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The way certain brain cells communicate with each other may underlie how we see things

10.10.2017

In a nutshell: ‘Integrated information patterns’ characterise how groups of brain cells talk to and influence each other, which may form the basis of our conscious experience of the world.

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The way certain brain cells communicate with each other may underlie how we see things

It’s clear that our conscious experiences – what we perceive and feel at each moment – have something to do with the brain. But what exactly is the connection? Understanding how conscious experience comes from brains is one of the greatest challenges facing neuroscientists.

Brain Function CoE associate investigator Naotsugu Tsuchiya from Monash University and his colleagues in the USA and Japan, including lead author Andrew Haun, tackled this problem from a new direction. Using ideas from a theory of consciousness, the group hypothesized that the way we consciously experience any object should be supported by the way groups of brain cells communicate with one another.

For example, a face is usually perceived as a whole object composed of many parts – such as the eyes, nose, and mouth. According to the researchers, it’s not enough that different brain cells process information about each part of the face; the whole perception should be reflected by strong communication between the brain cells that respond to each part, to bind the mental image back together.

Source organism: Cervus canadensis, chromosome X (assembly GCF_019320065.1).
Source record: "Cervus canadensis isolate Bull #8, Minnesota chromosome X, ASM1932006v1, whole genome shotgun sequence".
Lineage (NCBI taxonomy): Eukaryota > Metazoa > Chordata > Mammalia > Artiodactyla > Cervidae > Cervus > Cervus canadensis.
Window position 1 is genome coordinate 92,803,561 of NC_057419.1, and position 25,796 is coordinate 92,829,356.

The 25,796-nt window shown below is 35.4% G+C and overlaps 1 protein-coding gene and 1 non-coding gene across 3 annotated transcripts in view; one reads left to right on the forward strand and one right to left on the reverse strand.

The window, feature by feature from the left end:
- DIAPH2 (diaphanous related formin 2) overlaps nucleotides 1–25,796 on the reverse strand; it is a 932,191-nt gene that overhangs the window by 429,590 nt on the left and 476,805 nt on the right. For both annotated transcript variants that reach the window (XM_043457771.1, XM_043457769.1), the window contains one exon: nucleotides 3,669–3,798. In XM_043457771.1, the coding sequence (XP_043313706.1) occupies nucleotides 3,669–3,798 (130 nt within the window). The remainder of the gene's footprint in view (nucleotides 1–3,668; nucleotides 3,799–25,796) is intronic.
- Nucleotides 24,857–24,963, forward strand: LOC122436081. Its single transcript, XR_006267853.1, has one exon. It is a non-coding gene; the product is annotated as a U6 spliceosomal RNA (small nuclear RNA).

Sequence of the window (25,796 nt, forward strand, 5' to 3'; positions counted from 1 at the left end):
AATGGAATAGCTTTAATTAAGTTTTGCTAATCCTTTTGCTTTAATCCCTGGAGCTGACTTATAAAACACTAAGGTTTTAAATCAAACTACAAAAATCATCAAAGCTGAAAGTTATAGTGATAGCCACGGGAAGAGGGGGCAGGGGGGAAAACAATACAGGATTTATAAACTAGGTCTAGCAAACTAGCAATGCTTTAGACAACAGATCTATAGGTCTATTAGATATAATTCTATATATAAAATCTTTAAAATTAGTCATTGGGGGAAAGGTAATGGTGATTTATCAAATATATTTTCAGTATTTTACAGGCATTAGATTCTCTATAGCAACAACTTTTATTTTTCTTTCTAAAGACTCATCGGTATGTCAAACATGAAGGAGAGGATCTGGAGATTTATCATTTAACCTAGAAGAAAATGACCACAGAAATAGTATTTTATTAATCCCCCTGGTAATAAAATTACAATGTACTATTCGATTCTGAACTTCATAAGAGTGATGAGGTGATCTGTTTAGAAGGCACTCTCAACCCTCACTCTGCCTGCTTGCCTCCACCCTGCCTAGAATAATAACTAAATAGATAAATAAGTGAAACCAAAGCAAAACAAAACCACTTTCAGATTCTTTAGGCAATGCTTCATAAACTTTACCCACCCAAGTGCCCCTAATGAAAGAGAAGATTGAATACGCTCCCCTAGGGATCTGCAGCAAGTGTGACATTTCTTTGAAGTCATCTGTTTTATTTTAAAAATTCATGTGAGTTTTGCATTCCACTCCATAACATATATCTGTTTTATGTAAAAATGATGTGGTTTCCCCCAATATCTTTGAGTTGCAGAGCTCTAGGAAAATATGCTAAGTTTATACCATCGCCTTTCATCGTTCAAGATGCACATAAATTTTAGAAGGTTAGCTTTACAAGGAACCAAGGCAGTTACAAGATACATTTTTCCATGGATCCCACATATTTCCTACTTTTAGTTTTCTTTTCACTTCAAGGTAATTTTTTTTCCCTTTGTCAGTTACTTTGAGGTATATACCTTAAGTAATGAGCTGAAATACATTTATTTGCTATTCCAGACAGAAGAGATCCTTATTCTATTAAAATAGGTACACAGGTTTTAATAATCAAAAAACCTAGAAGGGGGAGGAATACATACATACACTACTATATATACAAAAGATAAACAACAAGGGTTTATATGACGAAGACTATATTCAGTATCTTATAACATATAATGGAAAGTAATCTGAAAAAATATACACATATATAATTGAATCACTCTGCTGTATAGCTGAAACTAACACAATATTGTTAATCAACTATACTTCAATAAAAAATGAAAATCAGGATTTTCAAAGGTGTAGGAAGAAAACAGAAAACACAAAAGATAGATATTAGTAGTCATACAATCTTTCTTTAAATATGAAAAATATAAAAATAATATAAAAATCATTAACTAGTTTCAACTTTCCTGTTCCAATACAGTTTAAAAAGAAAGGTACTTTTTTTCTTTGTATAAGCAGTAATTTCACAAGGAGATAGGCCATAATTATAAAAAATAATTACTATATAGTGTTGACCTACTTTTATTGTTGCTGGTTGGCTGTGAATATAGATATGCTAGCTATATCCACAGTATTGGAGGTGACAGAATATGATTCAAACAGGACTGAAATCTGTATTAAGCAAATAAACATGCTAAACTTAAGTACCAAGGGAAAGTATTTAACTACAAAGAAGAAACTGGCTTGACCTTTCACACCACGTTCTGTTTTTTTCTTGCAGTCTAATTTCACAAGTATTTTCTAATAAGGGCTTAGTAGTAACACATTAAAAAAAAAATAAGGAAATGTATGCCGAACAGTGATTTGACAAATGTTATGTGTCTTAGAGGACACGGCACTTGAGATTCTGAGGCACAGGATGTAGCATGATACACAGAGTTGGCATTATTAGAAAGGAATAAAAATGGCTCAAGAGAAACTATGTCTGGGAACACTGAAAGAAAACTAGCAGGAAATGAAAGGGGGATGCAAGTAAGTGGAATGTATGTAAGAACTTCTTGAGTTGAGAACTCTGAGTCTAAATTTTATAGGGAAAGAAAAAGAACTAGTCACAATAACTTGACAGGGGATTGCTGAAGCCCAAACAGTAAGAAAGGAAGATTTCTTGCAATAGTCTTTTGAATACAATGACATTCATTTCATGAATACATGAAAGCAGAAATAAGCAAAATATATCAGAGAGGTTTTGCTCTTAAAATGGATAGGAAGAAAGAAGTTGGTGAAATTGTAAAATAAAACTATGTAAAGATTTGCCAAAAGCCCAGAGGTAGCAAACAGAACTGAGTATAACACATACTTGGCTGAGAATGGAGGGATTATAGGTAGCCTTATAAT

To test this idea, the researchers recorded brain activity in human neurosurgery patients while showing them specially designed images. The team identified that one specific way brain cells communicate with each other, which they call the ‘integrated information pattern’, closely matched what the patients reported seeing at each moment.

The group’s approach is quite different from traditional methods to study perception, which process brain activity through sophisticated computer programs that perform ‘mind reading’. Many philosophers and neuroscientists have criticised such traditional methods, because they seem to assume that conscious experiences are already there in the brain, ready to be ‘read out’. In this novel approach, no mind reader is necessary; instead, the team proposes that conscious experiences are contained in activation patterns of the brain. The proposal is still new and requires further testing, but the current results are promising.

Next steps:
The researchers are identifying the ‘integrated information patterns’ that correspond to various visual and auditory experiences in humans, or to different types of experiences in other animals. They hope to describe in more detail exactly how these patterns correspond to conscious experiences.


Reference:
Haun, A.M., Oizumi, M., Kovach, C.K., Kawasaki, H., Oya, H., Howard, M.A., Adolphs, R., & Tsuchiya, N. (2017). Conscious perception as integrated information patterns in human electrocorticography. eNeuro, doi: 10.1523/ENEURO.0085-17.2017.


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